Self-Care and Conservation are Not Mutually Exclusive

Which brings me full circle back to ZooFit. This is why ZooFit is so important to me, and I feel it’s so important to conservation efforts. It’s not important that you don’t have the capacity to focus on your carbon footprint, or saving the rainforest. When we come around with a mentality of self-care, the other components fall into place. So, when we take care of ourselves by drinking a delicious hot beverage, we inadvertently are also protecting the rainforest with sustainable teas, coffees, or cocoa. Or eating locally to support your community and eat healthier foods, we inadvertently cut down on our carbon footprint.

But it also means, don’t worry about the carbon footprint aspect, or the rainforest aspect. You can’t take care of the planet if you aren’t taking care of yourself. It’s okay to put your well-being first. In fact, I encourage it. The other aspects— fun, empowering, impactful— they are the icing on the proverbial cake.

During the networking events of the DECO conference, I introduced myself as a “zookeeper for humans.” And I’m proud of this distinction. I apply everything I learned as an animal trainer and zookeeper to make self-care accessible and sustainable.

More importantly, I have shifted away from focusing on “fitness” (although I’m keeping the FIT part of my brand name) and “losing weight” or fitting into society’s expectations of beauty. I just want people to be the best version of themselves. When we shift from a culture of caring too much about others to caring for ourselves, we can make a bigger difference— in our communities, with our families, and yes, a bigger difference in the conservation of endangered species and saving the planet.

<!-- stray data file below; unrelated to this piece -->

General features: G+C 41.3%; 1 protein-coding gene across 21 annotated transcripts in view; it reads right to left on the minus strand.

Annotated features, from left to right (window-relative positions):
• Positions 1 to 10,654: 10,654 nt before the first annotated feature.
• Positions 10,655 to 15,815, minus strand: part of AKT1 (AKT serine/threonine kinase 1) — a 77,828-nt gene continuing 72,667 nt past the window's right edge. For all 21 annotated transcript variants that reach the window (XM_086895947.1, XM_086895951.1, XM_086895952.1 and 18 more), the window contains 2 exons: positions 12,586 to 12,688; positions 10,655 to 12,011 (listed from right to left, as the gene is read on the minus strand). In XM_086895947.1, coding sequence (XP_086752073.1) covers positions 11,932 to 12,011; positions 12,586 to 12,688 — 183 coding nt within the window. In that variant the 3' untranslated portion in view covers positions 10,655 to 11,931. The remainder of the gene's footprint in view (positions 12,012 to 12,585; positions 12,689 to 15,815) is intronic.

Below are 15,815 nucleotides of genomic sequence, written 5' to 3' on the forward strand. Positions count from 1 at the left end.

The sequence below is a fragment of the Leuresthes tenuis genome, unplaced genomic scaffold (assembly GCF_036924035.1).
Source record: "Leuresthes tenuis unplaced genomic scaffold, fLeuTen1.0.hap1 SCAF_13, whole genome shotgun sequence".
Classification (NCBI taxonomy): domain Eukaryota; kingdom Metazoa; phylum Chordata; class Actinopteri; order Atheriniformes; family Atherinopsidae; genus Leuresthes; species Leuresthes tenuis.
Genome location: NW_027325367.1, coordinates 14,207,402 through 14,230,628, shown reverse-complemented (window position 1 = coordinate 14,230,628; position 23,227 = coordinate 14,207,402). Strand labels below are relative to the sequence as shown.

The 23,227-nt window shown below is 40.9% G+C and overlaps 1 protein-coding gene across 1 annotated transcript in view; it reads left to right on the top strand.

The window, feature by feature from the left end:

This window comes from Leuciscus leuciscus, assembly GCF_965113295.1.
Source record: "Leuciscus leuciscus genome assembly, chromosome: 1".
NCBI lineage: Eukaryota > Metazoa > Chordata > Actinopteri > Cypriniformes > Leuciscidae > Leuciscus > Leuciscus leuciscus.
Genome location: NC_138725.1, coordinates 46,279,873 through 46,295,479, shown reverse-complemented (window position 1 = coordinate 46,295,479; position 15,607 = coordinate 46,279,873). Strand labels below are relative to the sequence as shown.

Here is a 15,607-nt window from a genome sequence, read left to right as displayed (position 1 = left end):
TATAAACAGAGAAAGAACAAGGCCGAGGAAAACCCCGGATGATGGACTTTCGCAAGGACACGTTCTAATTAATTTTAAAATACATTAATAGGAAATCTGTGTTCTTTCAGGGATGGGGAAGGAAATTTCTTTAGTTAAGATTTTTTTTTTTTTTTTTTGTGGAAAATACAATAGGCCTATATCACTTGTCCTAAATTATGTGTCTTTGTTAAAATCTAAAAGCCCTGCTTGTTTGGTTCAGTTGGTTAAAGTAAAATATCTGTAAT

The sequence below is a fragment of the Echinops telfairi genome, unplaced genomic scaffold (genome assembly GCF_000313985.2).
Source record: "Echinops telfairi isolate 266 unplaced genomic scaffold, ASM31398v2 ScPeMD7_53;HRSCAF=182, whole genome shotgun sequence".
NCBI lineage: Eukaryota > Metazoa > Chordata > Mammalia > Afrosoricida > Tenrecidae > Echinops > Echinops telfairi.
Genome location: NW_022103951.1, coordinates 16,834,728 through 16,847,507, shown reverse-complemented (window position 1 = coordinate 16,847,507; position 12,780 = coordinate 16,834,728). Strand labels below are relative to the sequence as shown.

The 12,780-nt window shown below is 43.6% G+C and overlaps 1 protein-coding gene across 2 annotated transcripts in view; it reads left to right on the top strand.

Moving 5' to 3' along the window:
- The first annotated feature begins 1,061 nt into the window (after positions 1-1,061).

But it starts with us. It starts with me, and you. Self-care IS saving the planet. Self-care IS a conservation act.

Creating a Culture of Self-Care in Zoos

The DECO conference also inspired me to start a research project of my own, to benefit zookeepers/animal care professionals. I noticed, especially during the pandemic, that the turnover rate at many zoos went through the roof. Many professionals, some having been in the field for decades, were experiencing burnout and compassion fatigue. I want to be a resource in turning that around.

The Hummingbird exemplifies empathy– doing what we can!

So, I am looking for professionals in the field who would be willing to work with me and evaluate how a self-care/well-being program might increase your job satisfaction, decrease injuries (on and off the job), and improve animal well-being and overall job performance. I am reaching out to facilities that may want to participate, not just for their keepers but entire staff (vets, education, horticulture, maintenance, operations, guest services, etc).

One way you can help is by answering this quick survey: (3 questions, only have to answer 2)

Zookeeper Self-Care Survey

New ZooFit

It’s been a long time coming, but ZooFit seems to be on its way back, much better than ever. We’re not changing the world, we’re helping change ourselves…and THAT will change the world.

If you want help in creating a culture of self-care for your facility or team, reach out, and together, let’s see how far we can really go!